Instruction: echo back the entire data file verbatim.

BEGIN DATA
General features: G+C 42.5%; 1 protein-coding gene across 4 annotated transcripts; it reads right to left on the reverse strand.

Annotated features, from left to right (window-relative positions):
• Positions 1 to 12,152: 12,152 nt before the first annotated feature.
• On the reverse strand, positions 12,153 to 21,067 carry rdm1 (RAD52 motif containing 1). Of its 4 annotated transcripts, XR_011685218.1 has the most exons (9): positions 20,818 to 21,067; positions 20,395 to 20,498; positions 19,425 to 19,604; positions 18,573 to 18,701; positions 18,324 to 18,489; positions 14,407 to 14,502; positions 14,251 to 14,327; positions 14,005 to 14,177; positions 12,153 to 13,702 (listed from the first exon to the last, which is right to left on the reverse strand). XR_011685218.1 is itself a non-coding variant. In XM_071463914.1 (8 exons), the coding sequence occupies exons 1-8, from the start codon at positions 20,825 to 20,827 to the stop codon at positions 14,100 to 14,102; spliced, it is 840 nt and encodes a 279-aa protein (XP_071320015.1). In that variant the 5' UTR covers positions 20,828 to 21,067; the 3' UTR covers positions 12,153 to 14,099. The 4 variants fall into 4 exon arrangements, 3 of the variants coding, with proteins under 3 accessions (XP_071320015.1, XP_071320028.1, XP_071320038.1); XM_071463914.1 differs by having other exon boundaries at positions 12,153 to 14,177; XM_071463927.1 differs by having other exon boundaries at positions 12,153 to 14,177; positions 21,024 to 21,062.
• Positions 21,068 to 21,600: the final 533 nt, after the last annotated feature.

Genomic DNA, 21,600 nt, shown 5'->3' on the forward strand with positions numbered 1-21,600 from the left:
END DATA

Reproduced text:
General features: G+C 42.5%; 1 protein-coding gene across 4 annotated transcripts; it reads right to left on the reverse strand.

Annotated features, from left to right (window-relative positions):
• Positions 1 to 12,152: 12,152 nt before the first annotated feature.
• On the reverse strand, positions 12,153 to 21,067 carry rdm1 (RAD52 motif containing 1). Of its 4 annotated transcripts, XR_011685218.1 has the most exons (9): positions 20,818 to 21,067; positions 20,395 to 20,498; positions 19,425 to 19,604; positions 18,573 to 18,701; positions 18,324 to 18,489; positions 14,407 to 14,502; positions 14,251 to 14,327; positions 14,005 to 14,177; positions 12,153 to 13,702 (listed from the first exon to the last, which is right to left on the reverse strand). XR_011685218.1 is itself a non-coding variant. In XM_071463914.1 (8 exons), the coding sequence occupies exons 1-8, from the start codon at positions 20,825 to 20,827 to the stop codon at positions 14,100 to 14,102; spliced, it is 840 nt and encodes a 279-aa protein (XP_071320015.1). In that variant the 5' UTR covers positions 20,828 to 21,067; the 3' UTR covers positions 12,153 to 14,099. The 4 variants fall into 4 exon arrangements, 3 of the variants coding, with proteins under 3 accessions (XP_071320015.1, XP_071320028.1, XP_071320038.1); XM_071463914.1 differs by having other exon boundaries at positions 12,153 to 14,177; XM_071463927.1 differs by having other exon boundaries at positions 12,153 to 14,177; positions 21,024 to 21,062.
• Positions 21,068 to 21,600: the final 533 nt, after the last annotated feature.

Genomic DNA, 21,600 nt, shown 5'->3' on the forward strand with positions numbered 1-21,600 from the left: